August 15 is National Check the Chip Day, a special animal welfare awareness day to promote not just pet microchipping, but also microchip registration.
It’s an all too familiar sight at the animal shelter: a pet is brought to the shelter and checked for a microchip, but sadly, the scan turns up empty and the stray, bewildered animal joins dozens of others who are lost without a way to get back home.
“About 60% of the 3,500 animals that come to us every year are stray pets, and less than 5% come in with a microchip to help us reunite the pet with its family,” said Jen Swanson, executive director at HSHC. “Getting a microchip is such an easy thing to do and can be the difference between getting your pet back immediately, waiting days or weeks to be reunited, or in some cases, never seeing that pet again.”
Oftentimes, pet owners are reluctant to microchip their indoor-only pets, or feel it’s not necessary because their pet wears a collar with an identification tag. “We’ve seen instances where pets were involved in a house fire, a car accident or were victims of a break-in and out of fear and confusion, escaped and ran away,” Swanson continues. “A collar with an identification tag is great, but if the collar falls off or is removed, then the presence of a microchip might be the only way the pet’s owner can be found.”
Microchips that are registered correctly can have a significant impact on not just the animal and its family, but also the shelter and surrounding community. “Pets that have registered microchips are reunited with their families right away, which is better for the pets, saves shelter resources, and reduces overcrowding,” said HSHC’s shelter operations director, Cat Kelly. “While the national average for dogs being returned to their owners is 30%, HSHC’s rate is 50%; however, the rate at which cats are reunited with their owners is 3–5% nationally, but just 2% in Harford County.”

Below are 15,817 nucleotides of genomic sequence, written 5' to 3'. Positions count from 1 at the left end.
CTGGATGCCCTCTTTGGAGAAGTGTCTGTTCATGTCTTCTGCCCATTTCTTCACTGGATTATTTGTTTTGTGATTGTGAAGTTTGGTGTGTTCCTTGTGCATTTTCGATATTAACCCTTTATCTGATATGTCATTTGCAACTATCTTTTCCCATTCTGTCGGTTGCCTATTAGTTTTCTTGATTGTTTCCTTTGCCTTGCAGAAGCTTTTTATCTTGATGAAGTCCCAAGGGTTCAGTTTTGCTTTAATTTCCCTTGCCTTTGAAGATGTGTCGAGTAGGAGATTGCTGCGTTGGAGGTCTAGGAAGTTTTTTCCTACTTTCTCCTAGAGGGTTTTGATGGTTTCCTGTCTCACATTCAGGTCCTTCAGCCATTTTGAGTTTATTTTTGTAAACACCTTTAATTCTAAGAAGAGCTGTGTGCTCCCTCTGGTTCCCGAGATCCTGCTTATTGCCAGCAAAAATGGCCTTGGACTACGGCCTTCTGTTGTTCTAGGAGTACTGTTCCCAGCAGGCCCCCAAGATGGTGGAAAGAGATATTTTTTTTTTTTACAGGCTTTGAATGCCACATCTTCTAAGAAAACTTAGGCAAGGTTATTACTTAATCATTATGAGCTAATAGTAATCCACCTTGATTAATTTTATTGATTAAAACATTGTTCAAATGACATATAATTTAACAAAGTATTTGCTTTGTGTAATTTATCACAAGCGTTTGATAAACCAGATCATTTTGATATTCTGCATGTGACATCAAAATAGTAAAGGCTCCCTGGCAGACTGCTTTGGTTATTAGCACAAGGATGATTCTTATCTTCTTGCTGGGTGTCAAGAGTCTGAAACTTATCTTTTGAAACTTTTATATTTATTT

A microchip is a small, electronic chip enclosed in a glass cylinder that is about the same size as a grain of rice. The microchip is activated by a scanner that is passed over the area, and the radio waves put out by the scanner activate the chip. The chip transmits the identification number to the scanner, which displays the number on the screen. Microchips do not use GPS technology.
When an animal is found and taken to a shelter or veterinary clinic, one of the first things they do is scan the animal for a microchip. Harford County Animal Control officers are equipped with scanners in their vans. If they find a microchip, and if the microchip registry has accurate information, they can quickly find the animal’s owner.
Cats and dogs adopted from HSHC are microchipped and registered for free with 24PetWatch and FoundAnimals.org for the new pet owner.
If your pet is already microchipped, there are just three things to remember: (1) ask your veterinarian to scan your pet’s microchip at least once per year to make sure the microchip is still functioning and can be detected; (2) make sure the microchip is registered; and (3) if you’ve moved, or if any of your information (especially your phone number) has changed, make sure you take a few minutes to update your microchip registration in the manufacturer’s database. It is recommended to appoint your veterinarian as a secondary contact number, since their phone number is less likely to change. Then rest easy that you’ve improved your chances of getting your pet back if it’s lost or stolen.